Several new security vulnerabilities and threats have been exposed over the last few weeks. It is impossible to cover all of the threats, and many affect only a very small portion of the population. Here we cover more commonly used software and applications that are likely to affect greater numbers of people in hopes of helping them protect their privacy and data.
This post discusses three recent threats including a vulnerability in Google docs, security patches to WordPress, and USB drives with Ransomware being mailed to unsuspecting users.
Security Round Up: Google Doc and WordPress Vulnerabilities Plus Malicious USB Drives
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A vulnerability in Google docs was found last June, but in December a new wave of hackers began exploiting this security risk. The hack includes using comments on Google apps, including docs, to send users malicious links.
How it works: Hackers leave comments on a Google doc using the @ symbol and tagging the author, another user, or anyone they want to target. This automatically generates an email notification that is sent to the tagged user. What makes this so effective is that the email notification is sent from Google, a legitimate source that users expect to receive email from and often do not question opening. Unfortunately, these notifications include the original post and the malicious link which puts recipients at risk.
What you can do: As with any email or ads within websites, etc., it is important to be careful clicking on links. Keep in mind this includes clicking links sent from people you know as it is possible they were not the one sending it to you. Additionally, as in this case, a legitimate sender can still send malicious links and present a security risk.
An updated version of WordPress, version 5.8.3, was recently released. This update includes fixes for four vulnerabilities. The issues addressed include two SQL injection vulnerabilities, a cross site scripting flaw and an object injection issue per WordPress's security release page. Three of these issues have been rated with high severity.
How these work: While these types of hacks fall beyond the scope of this post, it can be helpful to understand a little bit about how they work. For example, SQL injections are vulnerabilities where additional data is sent in a data field that breaks the logic on the backend. This allows an attacker to query data they normally would not have access to, and should not have access to. The information entered to break the logic is often masked in a user name or password because this is legitimate information that should be passed along. Unfortunately, in this case, it is used to extract data that should not be accessed.
What you can do: If you have a WordPress website, log into your Dashboard and verify the site has been updated to version 5.8.3. If not, create a backup of your site, if possible, then manually update the site. Also, it is always a good idea to regularly log in and ensure updates are being installed as well as installing updates for all active plugins and themes.
USB drives have been being used to introduce viruses and other malware to unsuspecting individuals for years. From the time they became popular they have been used as a way to spread malware at conferences and trainings.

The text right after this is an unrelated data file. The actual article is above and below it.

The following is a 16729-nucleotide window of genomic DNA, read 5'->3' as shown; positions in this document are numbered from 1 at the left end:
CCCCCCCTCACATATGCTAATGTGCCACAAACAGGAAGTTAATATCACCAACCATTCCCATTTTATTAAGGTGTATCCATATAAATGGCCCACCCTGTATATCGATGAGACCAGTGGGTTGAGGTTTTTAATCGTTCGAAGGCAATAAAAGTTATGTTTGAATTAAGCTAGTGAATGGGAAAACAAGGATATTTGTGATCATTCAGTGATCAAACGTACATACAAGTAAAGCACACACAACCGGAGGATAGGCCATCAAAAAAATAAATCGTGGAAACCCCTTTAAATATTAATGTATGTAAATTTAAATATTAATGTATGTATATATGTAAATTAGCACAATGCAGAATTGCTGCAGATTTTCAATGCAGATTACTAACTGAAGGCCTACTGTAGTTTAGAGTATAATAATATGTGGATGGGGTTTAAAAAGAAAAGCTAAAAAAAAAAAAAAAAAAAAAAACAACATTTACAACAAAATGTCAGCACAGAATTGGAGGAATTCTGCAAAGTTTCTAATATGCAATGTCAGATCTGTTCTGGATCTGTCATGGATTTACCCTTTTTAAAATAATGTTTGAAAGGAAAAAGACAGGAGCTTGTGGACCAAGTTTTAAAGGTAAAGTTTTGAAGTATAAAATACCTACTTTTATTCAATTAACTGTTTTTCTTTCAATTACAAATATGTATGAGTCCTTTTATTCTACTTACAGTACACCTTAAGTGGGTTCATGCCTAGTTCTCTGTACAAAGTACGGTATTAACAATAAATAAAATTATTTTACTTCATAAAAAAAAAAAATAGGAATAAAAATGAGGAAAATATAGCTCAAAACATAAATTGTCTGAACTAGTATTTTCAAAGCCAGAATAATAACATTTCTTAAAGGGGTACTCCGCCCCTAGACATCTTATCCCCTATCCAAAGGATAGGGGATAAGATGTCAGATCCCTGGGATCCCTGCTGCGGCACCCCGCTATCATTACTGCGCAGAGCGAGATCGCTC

USB drives are often taken from areas where they are being handed out for free so malicious software can be added to them, then brought back as if they never left. This is how users pick them up without suspecting anything bad is on them. Other times USB drives are brought in and dumped in bowls or left with other available drives with malicious software pre-installed.
A recent attack using USB drives has been identified by the FBI as ransomware infected drives are being mailed to businesses working in the transportation and insurance industries. This targeted attack began back in August of 2021.
How it works: Hackers impersonate legitimate companies like Amazon, Health and Human Services, or others, to convince users to connect the external USB drive to their device. Based on who they are impersonating, hackers may promise users counterfeit gift cards, that the drives contain COVID-19 guidelines, or anything else they think will convince a user to connect the USB drive to their device.
Once a user connects the USB drive to their device the hackers have won. The device is recognized as a trusted keyboard and proceeds to infect the system through a series of steps. The end goal is to get onto the network and install Ransomware on critical system devices.
What you can do: Refrain from connecting any USB drives you are not familiar with or that do not belong to you, into your devices. Be especially cautious of devices sent to you or that you did not initiate getting. Most companies no longer include cd's with the software or drivers for their products. Instead, they typically include a link to their website where the most recent version of the software can be downloaded and installed. This is the best way to get this information.
There will always be newly introduced security threats to our data and privacy. The best thing we can do to protect against threats like those introduced with Google docs, WordPress vulnerabilities and ransomware infected USB drives, is to be careful what we interact with and keep our systems up-to-date at all times. Lastly, never let someone push you into taking action without thinking it through as this is often when people get tricked.
As always, taking the time to slow a conversation down can save you far more time later!